According to the 2014 Cisco security roundup and report, last year nearly 99% of all mobile malware making its way around the net was built and distributed exclusively for the Android family of portable devices. Phones like the Galaxy S4 and the Google Nexus line of tablets topped out the list as the most targeted devices, and now a new trojan has appeared on the web which could make them even more vulnerable than before.
Dubbed “Trojan.Droidpak”, the malware is able to access unsuspecting devices through an interesting attack vector that hadn’t been encountered in the wild before now. Instead of injecting through normal routes like malicious webpages or redirects, Droidpak is able to worm its way into the Android system when an unsuspecting user connects their device to a PC running Windows at home.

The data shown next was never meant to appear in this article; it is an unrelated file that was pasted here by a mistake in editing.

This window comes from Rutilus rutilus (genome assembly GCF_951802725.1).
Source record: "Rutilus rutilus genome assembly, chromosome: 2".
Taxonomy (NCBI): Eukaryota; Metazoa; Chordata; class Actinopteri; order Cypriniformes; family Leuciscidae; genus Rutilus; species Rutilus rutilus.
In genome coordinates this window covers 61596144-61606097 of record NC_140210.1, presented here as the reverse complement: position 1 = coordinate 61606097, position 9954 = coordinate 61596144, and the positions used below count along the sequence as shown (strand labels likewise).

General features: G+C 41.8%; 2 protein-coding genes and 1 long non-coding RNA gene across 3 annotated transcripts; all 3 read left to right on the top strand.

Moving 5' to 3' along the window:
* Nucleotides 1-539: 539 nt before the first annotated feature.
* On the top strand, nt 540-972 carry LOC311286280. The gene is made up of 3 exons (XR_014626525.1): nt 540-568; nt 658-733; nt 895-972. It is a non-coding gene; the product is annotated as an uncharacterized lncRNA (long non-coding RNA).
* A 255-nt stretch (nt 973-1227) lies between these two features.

While set in “debugging mode”, the attackers were able to break into the root code of any device running Android 4.1 and above, including Ice Cream Sandwich, Jelly Bean, and even the newest iteration, KitKat 4.4. The malware then installs a fake version of the Google Play store that can automatically update false programs into all apps running on your device.
Thankfully, unless you’re a banker who’s currently working in Korea, chances are you’ll be safe from this particular variant of the malware threat.
“The malicious APK [Android application package] actually looks for certain Korean online banking applications on the compromised device and, if found, prompts users to delete them and install malicious versions.”
To avoid the problem from popping up in your life, never connect your phone to a PC you don’t trust beforehand, and be sure that the “debugging mode” option is switched off in your settings application.